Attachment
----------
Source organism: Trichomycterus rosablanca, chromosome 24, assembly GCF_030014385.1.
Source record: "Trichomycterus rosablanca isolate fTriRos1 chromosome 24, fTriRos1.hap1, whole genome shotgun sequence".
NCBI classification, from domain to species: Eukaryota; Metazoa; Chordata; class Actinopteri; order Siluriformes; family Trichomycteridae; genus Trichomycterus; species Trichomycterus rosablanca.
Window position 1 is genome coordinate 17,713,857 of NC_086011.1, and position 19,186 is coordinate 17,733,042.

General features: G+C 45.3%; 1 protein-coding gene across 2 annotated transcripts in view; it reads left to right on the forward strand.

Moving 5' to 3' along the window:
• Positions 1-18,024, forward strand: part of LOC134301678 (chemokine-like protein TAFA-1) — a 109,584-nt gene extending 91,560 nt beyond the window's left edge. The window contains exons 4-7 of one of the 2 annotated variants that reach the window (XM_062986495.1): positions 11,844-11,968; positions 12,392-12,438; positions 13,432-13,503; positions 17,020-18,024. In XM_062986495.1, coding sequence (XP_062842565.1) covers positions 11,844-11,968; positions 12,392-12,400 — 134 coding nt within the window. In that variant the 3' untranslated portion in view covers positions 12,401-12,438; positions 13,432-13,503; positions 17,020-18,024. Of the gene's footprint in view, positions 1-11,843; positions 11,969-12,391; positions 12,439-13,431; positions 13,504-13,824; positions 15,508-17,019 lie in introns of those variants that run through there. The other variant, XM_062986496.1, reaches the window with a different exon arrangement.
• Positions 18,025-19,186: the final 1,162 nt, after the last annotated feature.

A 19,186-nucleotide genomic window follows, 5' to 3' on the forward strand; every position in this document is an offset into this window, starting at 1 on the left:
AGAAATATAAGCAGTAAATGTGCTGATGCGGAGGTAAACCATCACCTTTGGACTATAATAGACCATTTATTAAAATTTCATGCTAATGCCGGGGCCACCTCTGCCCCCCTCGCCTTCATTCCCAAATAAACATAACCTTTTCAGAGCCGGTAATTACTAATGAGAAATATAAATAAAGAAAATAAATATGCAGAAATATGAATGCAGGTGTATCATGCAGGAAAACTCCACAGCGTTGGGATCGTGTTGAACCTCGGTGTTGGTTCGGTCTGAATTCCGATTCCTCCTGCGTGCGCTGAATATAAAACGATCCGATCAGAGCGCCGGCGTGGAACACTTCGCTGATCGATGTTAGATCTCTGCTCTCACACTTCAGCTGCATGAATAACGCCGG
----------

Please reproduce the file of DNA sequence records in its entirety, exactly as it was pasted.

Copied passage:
Source organism: Trichomycterus rosablanca, chromosome 24, assembly GCF_030014385.1.
Source record: "Trichomycterus rosablanca isolate fTriRos1 chromosome 24, fTriRos1.hap1, whole genome shotgun sequence".
NCBI classification, from domain to species: Eukaryota; Metazoa; Chordata; class Actinopteri; order Siluriformes; family Trichomycteridae; genus Trichomycterus; species Trichomycterus rosablanca.
Window position 1 is genome coordinate 17,713,857 of NC_086011.1, and position 19,186 is coordinate 17,733,042.

General features: G+C 45.3%; 1 protein-coding gene across 2 annotated transcripts in view; it reads left to right on the forward strand.

Moving 5' to 3' along the window:
• Positions 1-18,024, forward strand: part of LOC134301678 (chemokine-like protein TAFA-1) — a 109,584-nt gene extending 91,560 nt beyond the window's left edge. The window contains exons 4-7 of one of the 2 annotated variants that reach the window (XM_062986495.1): positions 11,844-11,968; positions 12,392-12,438; positions 13,432-13,503; positions 17,020-18,024. In XM_062986495.1, coding sequence (XP_062842565.1) covers positions 11,844-11,968; positions 12,392-12,400 — 134 coding nt within the window. In that variant the 3' untranslated portion in view covers positions 12,401-12,438; positions 13,432-13,503; positions 17,020-18,024. Of the gene's footprint in view, positions 1-11,843; positions 11,969-12,391; positions 12,439-13,431; positions 13,504-13,824; positions 15,508-17,019 lie in introns of those variants that run through there. The other variant, XM_062986496.1, reaches the window with a different exon arrangement.
• Positions 18,025-19,186: the final 1,162 nt, after the last annotated feature.

A 19,186-nucleotide genomic window follows, 5' to 3' on the forward strand; every position in this document is an offset into this window, starting at 1 on the left:
AGAAATATAAGCAGTAAATGTGCTGATGCGGAGGTAAACCATCACCTTTGGACTATAATAGACCATTTATTAAAATTTCATGCTAATGCCGGGGCCACCTCTGCCCCCCTCGCCTTCATTCCCAAATAAACATAACCTTTTCAGAGCCGGTAATTACTAATGAGAAATATAAATAAAGAAAATAAATATGCAGAAATATGAATGCAGGTGTATCATGCAGGAAAACTCCACAGCGTTGGGATCGTGTTGAACCTCGGTGTTGGTTCGGTCTGAATTCCGATTCCTCCTGCGTGCGCTGAATATAAAACGATCCGATCAGAGCGCCGGCGTGGAACACTTCGCTGATCGATGTTAGATCTCTGCTCTCACACTTCAGCTGCATGAATAACGCCGG